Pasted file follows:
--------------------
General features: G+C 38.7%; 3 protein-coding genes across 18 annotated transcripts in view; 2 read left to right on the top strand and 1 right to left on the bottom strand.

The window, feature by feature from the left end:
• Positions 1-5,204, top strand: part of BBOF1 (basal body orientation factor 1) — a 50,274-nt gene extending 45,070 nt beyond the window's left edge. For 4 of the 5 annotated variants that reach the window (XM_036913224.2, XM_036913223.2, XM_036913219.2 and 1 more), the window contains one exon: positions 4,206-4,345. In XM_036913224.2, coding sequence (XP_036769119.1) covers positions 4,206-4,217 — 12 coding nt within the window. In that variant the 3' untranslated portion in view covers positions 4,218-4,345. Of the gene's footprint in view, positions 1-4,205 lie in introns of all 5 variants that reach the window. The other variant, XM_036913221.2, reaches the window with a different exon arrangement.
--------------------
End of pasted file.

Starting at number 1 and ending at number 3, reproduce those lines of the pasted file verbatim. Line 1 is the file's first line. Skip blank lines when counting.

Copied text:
General features: G+C 38.7%; 3 protein-coding genes across 18 annotated transcripts in view; 2 read left to right on the top strand and 1 right to left on the bottom strand.

The window, feature by feature from the left end:
• Positions 1-5,204, top strand: part of BBOF1 (basal body orientation factor 1) — a 50,274-nt gene extending 45,070 nt beyond the window's left edge. For 4 of the 5 annotated variants that reach the window (XM_036913224.2, XM_036913223.2, XM_036913219.2 and 1 more), the window contains one exon: positions 4,206-4,345. In XM_036913224.2, coding sequence (XP_036769119.1) covers positions 4,206-4,217 — 12 coding nt within the window. In that variant the 3' untranslated portion in view covers positions 4,218-4,345. Of the gene's footprint in view, positions 1-4,205 lie in introns of all 5 variants that reach the window. The other variant, XM_036913221.2, reaches the window with a different exon arrangement.